Disfranchise and disenfranchise mean the same: to deprive of rights or privileges. Disfranchise is the traditional form, but it has given way to disenfranchise over the last several decades, and the latter now prevails by a large margin. This is the case in all main varieties of English, and it is true despite the fact that several major dictionaries—including Oxford and American Heritage—still favor the shorter form.
Etymology and logic rarely guide English usage, but it is worth noting that there is a sound basis for the shift from disfranchise to disenfranchise. Enfranchise is the verb meaning (1) to set free, or (2) to give rights or privileges. Franchise bore these senses long ago, and thorough dictionaries still list them, but the word was never commonly used this way, and it wholly gave way to enfranchise for these senses from the 17th century on. So while disfranchise might make sense when we consider its roots, disenfranchise makes sense in modern English because it is the opposite of enfranchise, not of franchise, which is now primarily a noun.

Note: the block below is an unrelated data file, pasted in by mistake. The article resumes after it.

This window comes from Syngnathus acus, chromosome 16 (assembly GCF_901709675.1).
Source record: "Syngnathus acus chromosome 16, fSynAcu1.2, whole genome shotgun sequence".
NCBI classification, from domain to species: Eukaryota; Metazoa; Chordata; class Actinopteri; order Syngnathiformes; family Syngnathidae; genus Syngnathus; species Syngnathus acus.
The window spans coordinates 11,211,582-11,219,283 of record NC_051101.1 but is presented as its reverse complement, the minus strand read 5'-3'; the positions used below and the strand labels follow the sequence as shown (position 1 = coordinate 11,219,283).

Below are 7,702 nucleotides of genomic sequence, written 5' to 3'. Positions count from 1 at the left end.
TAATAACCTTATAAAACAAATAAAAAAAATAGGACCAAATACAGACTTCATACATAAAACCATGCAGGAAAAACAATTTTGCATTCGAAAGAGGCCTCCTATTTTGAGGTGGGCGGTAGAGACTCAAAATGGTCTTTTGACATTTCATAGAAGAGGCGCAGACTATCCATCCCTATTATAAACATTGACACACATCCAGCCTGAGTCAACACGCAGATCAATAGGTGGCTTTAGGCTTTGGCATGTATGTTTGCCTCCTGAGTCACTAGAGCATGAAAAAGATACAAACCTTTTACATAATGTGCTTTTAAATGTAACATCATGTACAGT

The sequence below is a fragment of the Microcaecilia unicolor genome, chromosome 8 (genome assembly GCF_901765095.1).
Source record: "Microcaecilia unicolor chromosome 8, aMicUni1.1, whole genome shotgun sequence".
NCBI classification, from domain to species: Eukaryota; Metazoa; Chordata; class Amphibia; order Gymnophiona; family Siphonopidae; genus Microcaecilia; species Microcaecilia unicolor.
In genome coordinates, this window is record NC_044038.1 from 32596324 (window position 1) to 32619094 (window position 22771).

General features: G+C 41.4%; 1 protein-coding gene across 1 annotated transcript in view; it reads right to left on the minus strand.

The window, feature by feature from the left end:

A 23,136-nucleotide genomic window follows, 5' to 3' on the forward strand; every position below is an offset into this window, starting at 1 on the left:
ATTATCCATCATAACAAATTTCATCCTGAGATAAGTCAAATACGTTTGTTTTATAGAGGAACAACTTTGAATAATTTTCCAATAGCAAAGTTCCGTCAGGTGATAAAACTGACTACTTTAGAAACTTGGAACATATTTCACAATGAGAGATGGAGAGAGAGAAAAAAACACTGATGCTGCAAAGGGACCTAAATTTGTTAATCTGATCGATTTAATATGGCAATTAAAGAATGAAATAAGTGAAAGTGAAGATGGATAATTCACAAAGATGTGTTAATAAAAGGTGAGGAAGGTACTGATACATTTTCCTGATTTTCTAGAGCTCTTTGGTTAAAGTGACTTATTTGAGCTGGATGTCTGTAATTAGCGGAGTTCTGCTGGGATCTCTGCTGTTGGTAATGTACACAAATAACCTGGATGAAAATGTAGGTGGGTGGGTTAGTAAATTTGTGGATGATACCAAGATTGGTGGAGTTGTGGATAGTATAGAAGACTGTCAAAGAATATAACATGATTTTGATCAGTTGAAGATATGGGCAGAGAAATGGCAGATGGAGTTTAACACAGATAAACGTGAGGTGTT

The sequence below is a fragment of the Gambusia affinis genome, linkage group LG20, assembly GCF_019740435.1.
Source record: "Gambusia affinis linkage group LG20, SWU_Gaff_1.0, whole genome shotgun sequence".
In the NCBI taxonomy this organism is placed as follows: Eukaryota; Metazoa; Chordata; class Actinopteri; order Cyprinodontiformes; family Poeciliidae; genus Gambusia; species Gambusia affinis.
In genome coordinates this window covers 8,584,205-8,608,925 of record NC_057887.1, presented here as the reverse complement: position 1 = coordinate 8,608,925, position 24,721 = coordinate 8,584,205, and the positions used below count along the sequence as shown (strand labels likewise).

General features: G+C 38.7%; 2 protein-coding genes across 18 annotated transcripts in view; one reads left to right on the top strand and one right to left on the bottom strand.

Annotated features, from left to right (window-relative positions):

There remain generations of living English speakers who grew up when disfranchise was more common, so disenfranchise still faces opposition. But the longer form has now all but pushed the shorter one out of the language (more completely in current searchable news and blog writing than in books, but books tend to lag a few years behind), so there’s no need to appease the few who continue to resist the change (except perhaps if you’re writing for a very old-fashioned professor or boss).
Just for fun, here’s the ngram graphing occurrence of disfranchised and disenfranchised (using the participles reduces false positives from dictionaries, usage guides, and the like) in a large number of English-language books and periodicals published from 1908 to 2008:
The corresponding graphs for American and British English (which anyone can re-create by following the link and changing the settings) look very similar to this one.